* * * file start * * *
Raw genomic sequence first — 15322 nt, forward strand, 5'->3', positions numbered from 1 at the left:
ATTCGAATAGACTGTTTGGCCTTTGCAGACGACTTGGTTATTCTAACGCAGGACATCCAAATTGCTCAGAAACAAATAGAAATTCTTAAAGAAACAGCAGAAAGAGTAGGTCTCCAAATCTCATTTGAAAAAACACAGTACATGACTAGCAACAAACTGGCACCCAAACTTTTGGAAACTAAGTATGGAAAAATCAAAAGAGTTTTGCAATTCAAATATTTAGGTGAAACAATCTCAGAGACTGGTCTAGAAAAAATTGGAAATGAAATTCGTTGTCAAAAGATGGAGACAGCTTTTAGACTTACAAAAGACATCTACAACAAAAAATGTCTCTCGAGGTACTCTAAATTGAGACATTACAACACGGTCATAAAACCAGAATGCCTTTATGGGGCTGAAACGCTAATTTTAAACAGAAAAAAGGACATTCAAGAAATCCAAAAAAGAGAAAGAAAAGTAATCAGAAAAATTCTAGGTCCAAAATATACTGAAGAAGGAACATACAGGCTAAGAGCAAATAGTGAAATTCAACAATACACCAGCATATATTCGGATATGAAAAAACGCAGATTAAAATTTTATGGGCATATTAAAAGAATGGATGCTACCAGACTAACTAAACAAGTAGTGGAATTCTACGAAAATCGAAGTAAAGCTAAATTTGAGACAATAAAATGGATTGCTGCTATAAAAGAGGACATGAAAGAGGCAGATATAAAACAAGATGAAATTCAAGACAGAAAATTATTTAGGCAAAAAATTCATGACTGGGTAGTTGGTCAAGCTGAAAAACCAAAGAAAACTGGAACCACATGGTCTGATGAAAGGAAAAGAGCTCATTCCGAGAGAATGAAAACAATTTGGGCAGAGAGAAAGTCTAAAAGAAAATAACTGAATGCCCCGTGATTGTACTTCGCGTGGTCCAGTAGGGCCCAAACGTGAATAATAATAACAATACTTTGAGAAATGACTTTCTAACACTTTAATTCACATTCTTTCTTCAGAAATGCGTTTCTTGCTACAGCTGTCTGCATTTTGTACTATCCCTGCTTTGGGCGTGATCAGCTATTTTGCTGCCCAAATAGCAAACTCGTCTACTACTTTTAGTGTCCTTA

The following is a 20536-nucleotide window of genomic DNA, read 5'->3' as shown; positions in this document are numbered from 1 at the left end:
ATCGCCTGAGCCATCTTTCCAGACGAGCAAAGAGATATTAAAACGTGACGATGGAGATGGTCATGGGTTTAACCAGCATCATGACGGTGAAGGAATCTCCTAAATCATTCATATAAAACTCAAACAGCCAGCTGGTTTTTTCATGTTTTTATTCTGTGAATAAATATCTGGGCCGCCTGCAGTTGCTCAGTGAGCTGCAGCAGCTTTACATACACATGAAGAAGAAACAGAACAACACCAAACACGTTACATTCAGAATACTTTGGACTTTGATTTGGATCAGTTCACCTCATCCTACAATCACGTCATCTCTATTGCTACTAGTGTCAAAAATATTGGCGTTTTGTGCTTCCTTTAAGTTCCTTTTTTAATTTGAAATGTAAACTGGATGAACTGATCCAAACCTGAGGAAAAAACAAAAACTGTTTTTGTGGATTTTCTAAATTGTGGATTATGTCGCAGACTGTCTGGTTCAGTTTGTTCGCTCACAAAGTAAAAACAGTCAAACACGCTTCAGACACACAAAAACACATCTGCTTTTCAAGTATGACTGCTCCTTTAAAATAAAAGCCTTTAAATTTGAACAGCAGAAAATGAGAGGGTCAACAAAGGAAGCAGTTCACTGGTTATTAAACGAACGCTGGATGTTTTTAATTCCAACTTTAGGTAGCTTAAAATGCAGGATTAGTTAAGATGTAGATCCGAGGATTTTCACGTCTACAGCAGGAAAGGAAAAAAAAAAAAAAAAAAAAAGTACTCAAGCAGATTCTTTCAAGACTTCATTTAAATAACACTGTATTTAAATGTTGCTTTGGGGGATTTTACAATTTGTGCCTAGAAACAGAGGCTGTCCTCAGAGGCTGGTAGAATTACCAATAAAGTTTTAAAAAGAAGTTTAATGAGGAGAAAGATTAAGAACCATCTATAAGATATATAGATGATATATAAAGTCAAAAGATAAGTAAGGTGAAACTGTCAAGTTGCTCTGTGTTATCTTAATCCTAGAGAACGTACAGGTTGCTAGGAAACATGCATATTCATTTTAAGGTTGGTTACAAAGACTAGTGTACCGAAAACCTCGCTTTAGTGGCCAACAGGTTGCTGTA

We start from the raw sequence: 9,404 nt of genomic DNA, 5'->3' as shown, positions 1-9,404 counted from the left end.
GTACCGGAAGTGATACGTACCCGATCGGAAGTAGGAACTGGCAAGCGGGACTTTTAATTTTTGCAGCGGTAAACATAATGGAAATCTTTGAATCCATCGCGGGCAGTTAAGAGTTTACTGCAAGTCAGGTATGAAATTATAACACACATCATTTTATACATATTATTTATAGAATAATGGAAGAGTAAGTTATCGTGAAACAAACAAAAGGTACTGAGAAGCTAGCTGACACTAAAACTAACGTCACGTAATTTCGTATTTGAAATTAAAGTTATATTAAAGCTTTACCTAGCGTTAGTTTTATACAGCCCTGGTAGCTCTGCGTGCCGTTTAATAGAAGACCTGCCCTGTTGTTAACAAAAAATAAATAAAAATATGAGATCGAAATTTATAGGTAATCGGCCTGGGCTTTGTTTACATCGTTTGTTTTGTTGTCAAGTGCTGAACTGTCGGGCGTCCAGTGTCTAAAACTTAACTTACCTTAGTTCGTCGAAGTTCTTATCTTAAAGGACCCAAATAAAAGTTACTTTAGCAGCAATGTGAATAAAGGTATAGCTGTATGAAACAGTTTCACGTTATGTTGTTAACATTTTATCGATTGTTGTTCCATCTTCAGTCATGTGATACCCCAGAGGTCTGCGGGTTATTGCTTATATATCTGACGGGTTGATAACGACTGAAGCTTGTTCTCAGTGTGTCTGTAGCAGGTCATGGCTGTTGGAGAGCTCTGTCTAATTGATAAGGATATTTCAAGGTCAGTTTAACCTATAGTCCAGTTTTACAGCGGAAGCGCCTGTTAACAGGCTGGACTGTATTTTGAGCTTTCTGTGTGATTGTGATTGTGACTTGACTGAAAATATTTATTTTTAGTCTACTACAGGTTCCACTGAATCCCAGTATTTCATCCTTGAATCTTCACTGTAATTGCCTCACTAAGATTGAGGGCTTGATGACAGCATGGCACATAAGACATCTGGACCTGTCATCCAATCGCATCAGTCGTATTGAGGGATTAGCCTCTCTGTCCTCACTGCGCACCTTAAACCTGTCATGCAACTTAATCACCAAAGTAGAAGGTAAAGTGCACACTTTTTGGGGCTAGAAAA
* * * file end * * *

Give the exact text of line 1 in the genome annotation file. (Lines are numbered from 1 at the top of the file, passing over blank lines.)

Raw genomic sequence first — 15322 nt, forward strand, 5'->3', positions numbered from 1 at the left: